The FreeBSD project does also appear to have more rigid project management. It's also much more of a single entity, too. Whereas the Linux kernel project is distinct from the distributions that use it, typically a BSD project includes management of everything from kernel development through package management to documentation, promotion and distribution of source media.

        [1] Sorry for dumping the p-word on you without warning there, but I think it's merited in this case [G,D&R].

        [2] Taking FreeBSD as an example of a BSD project.

    • I also don't see announcements of FreeBSD beta, only RELEASES. And it should stay that way.
      If we stopped posting about Linux betas and devel releases, then the only OS we'd hear about non-production-ready builds would be MS-Windows...arguably, every MS-Windows story is about non-production ready builds ;-)
  • So what new features will we see in 2.5.x? Is there a roadmap somewhere?
    • Re:New in 2.5.x? (Score:3, Informative)

      by be-fan (61476)
      There was a kernel summit [lwn.net] about 2.5. I've also heard that they are working on lower latency (either through preemption or breaking up long no-preempt regions) and integrating ALSA.
    • Well, Linus doesn't make a roadmap; I think he feels it is counter to the Linux development methodology and would be unproductive. What gets put in the 2.5 series depends upon what patches people decide to submit.

      That said, I've read that the stuff that Linus WANTS to put into the new kernel include features for NUMA machines and stuff to improve scheduling abilities for embedded systems. Both of those probably mean a higher focus on making things SMP safe, and possibly work on making the kernel more preemtible. One thing Linus has said he will make sure of is that performance on uniprocessors and small SMP's doesn't suffer much as a result of this.

      Besides that, we can expect support for more devices, tons of bug-fixes, probably some more journalling filesystems, and all the other stuff that comes with Linux slowly maturing.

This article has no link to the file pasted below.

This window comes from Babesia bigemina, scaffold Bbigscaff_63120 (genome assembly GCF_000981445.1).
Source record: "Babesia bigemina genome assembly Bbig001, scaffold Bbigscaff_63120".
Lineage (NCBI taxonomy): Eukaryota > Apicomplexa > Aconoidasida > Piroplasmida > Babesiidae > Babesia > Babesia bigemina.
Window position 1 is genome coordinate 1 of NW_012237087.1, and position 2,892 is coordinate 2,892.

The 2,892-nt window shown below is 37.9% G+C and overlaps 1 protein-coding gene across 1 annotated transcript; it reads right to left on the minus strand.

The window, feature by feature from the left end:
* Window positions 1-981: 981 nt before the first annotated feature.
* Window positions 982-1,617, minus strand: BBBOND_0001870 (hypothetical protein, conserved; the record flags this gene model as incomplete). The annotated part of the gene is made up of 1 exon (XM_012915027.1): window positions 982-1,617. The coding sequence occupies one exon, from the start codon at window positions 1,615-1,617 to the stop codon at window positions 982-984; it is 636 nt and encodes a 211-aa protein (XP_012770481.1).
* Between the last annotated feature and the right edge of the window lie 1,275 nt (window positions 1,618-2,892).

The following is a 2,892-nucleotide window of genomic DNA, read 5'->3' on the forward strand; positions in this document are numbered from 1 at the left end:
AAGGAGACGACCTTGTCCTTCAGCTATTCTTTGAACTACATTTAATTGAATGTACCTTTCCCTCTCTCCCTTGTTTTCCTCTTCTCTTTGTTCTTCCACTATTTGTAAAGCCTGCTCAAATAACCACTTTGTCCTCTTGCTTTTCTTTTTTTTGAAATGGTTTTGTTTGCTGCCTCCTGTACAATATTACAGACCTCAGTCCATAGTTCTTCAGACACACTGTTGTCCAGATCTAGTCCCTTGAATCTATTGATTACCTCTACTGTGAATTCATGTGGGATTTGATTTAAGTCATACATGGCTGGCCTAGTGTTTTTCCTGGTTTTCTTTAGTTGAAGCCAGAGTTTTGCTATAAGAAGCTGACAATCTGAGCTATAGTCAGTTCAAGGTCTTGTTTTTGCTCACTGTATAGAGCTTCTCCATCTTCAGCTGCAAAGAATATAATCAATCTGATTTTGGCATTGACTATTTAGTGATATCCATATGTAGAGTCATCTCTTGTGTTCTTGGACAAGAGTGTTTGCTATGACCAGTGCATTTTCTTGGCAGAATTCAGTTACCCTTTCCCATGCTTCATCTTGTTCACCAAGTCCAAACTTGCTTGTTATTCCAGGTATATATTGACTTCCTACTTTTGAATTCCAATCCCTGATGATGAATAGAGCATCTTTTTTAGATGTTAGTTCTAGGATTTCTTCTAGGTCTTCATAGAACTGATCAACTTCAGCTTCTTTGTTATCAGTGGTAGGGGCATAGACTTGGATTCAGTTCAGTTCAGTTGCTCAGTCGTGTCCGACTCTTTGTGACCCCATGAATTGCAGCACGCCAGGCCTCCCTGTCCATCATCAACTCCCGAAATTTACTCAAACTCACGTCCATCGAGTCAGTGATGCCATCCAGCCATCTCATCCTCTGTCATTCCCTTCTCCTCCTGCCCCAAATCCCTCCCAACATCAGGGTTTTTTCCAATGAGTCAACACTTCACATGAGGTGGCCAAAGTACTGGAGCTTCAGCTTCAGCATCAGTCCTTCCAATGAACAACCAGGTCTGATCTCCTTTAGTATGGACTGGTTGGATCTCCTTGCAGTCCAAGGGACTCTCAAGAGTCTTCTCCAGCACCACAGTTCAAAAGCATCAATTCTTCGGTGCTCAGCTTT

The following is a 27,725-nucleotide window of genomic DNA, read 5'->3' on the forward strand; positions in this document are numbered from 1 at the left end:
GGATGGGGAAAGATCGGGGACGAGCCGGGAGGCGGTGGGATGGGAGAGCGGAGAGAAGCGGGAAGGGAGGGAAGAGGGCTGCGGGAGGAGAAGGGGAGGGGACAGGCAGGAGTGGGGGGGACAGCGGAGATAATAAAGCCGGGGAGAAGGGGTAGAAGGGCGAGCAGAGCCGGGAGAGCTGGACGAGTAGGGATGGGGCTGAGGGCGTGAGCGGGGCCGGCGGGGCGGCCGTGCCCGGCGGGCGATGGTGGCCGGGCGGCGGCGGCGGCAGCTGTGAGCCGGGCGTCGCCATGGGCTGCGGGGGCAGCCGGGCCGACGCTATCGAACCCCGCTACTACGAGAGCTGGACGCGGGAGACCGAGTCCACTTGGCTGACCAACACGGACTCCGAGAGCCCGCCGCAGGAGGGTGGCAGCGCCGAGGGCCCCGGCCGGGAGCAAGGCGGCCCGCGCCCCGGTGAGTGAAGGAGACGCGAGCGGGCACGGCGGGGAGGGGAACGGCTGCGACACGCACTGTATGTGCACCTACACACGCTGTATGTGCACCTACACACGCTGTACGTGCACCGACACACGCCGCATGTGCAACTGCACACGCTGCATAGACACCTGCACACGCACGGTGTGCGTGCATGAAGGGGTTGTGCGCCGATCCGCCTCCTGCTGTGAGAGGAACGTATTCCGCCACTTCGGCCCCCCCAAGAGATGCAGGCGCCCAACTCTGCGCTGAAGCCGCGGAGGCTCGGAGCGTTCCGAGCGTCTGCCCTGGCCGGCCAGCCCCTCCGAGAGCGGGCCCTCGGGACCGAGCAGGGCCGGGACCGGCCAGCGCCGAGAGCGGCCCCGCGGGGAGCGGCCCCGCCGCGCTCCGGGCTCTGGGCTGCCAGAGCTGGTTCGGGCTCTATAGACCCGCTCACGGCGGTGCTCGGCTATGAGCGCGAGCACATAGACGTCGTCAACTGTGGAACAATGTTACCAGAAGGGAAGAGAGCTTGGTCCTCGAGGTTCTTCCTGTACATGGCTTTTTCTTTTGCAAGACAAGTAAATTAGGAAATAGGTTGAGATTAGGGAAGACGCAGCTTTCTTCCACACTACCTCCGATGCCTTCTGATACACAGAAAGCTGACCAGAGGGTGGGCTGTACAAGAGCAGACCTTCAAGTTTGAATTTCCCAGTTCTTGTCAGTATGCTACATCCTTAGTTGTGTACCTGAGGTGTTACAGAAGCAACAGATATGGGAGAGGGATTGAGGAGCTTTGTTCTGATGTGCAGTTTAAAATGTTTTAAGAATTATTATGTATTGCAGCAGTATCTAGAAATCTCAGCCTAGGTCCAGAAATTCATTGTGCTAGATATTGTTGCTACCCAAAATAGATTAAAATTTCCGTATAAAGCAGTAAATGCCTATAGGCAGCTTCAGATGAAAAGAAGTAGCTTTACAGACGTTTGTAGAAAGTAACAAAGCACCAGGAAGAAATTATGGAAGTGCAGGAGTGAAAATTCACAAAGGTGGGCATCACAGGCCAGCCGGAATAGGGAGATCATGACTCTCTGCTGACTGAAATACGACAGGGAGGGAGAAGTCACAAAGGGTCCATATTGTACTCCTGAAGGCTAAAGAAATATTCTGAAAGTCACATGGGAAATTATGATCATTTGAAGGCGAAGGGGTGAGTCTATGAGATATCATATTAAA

• The mirrors (Score:5, Informative)

    by djn (118825) on Sunday December 16, 2001 @10:11PM (#2713161) Homepage
    Folks, the kernel mirrors are not at mirrors.kernel.org.

    The proper site for mirrors of the Linux Kernel is here [kernel.org].

    Here's a quick link [kernel.org] to those of you looking for US-based mirrors.

    -dan
    into unix and punk? check out unixpunx.org
  • Can't they fix the 2.4.x bug which loves to chew up a ton of pagecache?!? Just cut that thing down...
  • I have to support some of those old monsters. Does anyone know what the story is on the seperate driver issue? Considering the amount of effort it took to learn how to configure those boogers, I'm a little bummed that all that effort is going to waste.
    • Kill Smart Tags:
      meta name="MSSmartTagsPreventParsing" content="TRUE"


      Is this true?
    • Run the latest 2.4 - or upgrade your hardware, you can get new tulip cards (the netgear FA310TX for example) for 15 bucks, Or... I'm sure there will be a patch when 2.6 comes out.

      but I mean... Would it kill you to run 2.4.xx when 2.6 is out? I mean, bugfixes are still being applied to the 2.2 kernel...